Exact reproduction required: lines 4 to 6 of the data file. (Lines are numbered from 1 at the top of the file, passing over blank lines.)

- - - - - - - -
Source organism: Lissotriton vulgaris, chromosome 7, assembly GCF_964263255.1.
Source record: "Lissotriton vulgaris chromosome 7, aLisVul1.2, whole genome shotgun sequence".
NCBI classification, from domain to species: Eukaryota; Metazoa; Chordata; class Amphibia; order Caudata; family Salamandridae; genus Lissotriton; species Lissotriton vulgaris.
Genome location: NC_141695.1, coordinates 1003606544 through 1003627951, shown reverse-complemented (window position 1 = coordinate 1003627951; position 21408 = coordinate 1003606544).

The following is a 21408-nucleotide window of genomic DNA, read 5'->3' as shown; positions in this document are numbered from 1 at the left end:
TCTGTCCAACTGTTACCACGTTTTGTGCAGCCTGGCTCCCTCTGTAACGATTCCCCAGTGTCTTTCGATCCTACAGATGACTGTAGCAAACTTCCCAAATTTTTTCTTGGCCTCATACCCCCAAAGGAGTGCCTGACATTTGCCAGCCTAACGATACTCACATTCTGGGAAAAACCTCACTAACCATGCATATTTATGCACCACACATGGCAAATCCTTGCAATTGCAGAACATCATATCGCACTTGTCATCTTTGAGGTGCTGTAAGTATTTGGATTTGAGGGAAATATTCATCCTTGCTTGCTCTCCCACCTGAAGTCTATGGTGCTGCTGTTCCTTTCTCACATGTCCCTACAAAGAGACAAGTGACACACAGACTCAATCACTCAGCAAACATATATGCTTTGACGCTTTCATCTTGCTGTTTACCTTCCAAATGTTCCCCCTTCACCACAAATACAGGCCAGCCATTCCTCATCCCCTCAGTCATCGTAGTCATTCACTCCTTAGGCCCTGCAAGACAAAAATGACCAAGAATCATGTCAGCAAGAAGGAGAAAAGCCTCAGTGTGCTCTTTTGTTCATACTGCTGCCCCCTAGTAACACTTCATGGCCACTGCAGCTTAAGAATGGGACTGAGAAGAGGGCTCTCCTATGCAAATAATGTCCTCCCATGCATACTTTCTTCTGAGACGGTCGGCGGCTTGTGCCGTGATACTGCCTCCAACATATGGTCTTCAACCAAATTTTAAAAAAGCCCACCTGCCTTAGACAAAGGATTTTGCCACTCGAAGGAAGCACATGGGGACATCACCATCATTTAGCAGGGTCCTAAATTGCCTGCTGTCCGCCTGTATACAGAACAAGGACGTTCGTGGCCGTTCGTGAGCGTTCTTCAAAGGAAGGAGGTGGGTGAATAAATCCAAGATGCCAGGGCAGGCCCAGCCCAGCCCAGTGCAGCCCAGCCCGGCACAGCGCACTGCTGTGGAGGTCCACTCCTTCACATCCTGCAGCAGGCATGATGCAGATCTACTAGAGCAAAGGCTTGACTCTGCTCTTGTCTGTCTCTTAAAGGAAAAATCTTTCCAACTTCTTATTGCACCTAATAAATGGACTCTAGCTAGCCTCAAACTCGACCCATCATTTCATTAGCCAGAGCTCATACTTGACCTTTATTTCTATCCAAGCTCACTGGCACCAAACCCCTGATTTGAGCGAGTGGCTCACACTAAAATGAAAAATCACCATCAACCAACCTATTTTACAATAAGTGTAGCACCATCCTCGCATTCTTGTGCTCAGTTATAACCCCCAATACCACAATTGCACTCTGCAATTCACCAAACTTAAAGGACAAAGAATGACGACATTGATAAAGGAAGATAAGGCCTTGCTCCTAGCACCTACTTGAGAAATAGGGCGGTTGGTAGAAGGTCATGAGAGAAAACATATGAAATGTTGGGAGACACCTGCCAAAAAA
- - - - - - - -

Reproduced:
Genome location: NC_141695.1, coordinates 1003606544 through 1003627951, shown reverse-complemented (window position 1 = coordinate 1003627951; position 21408 = coordinate 1003606544).

The following is a 21408-nucleotide window of genomic DNA, read 5'->3' as shown; positions in this document are numbered from 1 at the left end:
TCTGTCCAACTGTTACCACGTTTTGTGCAGCCTGGCTCCCTCTGTAACGATTCCCCAGTGTCTTTCGATCCTACAGATGACTGTAGCAAACTTCCCAAATTTTTTCTTGGCCTCATACCCCCAAAGGAGTGCCTGACATTTGCCAGCCTAACGATACTCACATTCTGGGAAAAACCTCACTAACCATGCATATTTATGCACCACACATGGCAAATCCTTGCAATTGCAGAACATCATATCGCACTTGTCATCTTTGAGGTGCTGTAAGTATTTGGATTTGAGGGAAATATTCATCCTTGCTTGCTCTCCCACCTGAAGTCTATGGTGCTGCTGTTCCTTTCTCACATGTCCCTACAAAGAGACAAGTGACACACAGACTCAATCACTCAGCAAACATATATGCTTTGACGCTTTCATCTTGCTGTTTACCTTCCAAATGTTCCCCCTTCACCACAAATACAGGCCAGCCATTCCTCATCCCCTCAGTCATCGTAGTCATTCACTCCTTAGGCCCTGCAAGACAAAAATGACCAAGAATCATGTCAGCAAGAAGGAGAAAAGCCTCAGTGTGCTCTTTTGTTCATACTGCTGCCCCCTAGTAACACTTCATGGCCACTGCAGCTTAAGAATGGGACTGAGAAGAGGGCTCTCCTATGCAAATAATGTCCTCCCATGCATACTTTCTTCTGAGACGGTCGGCGGCTTGTGCCGTGATACTGCCTCCAACATATGGTCTTCAACCAAATTTTAAAAAAGCCCACCTGCCTTAGACAAAGGATTTTGCCACTCGAAGGAAGCACATGGGGACATCACCATCATTTAGCAGGGTCCTAAATTGCCTGCTGTCCGCCTGTATACAGAACAAGGACGTTCGTGGCCGTTCGTGAGCGTTCTTCAAAGGAAGGAGGTGGGTGAATAAATCCAAGATGCCAGGGCAGGCCCAGCCCAGCCCAGTGCAGCCCAGCCCGGCACAGCGCACTGCTGTGGAGGTCCACTCCTTCACATCCTGCAGCAGGCATGATGCAGATCTACTAGAGCAAAGGCTTGACTCTGCTCTTGTCTGTCTCTTAAAGGAAAAATCTTTCCAACTTCTTATTGCACCTAATAAATGGACTCTAGCTAGCCTCAAACTCGACCCATCATTTCATTAGCCAGAGCTCATACTTGACCTTTATTTCTATCCAAGCTCACTGGCACCAAACCCCTGATTTGAGCGAGTGGCTCACACTAAAATGAAAAATCACCATCAACCAACCTATTTTACAATAAGTGTAGCACCATCCTCGCATTCTTGTGCTCAGTTATAACCCCCAATACCACAATTGCACTCTGCAATTCACCAAACTTAAAGGACAAAGAATGACGACATTGATAAAGGAAGATAAGGCCTTGCTCCTAGCACCTACTTGAGAAATAGGGCGGTTGGTAGAAGGTCATGAGAGAAAACATATGAAATGTTGGGAGACACCTGCCAAAAAA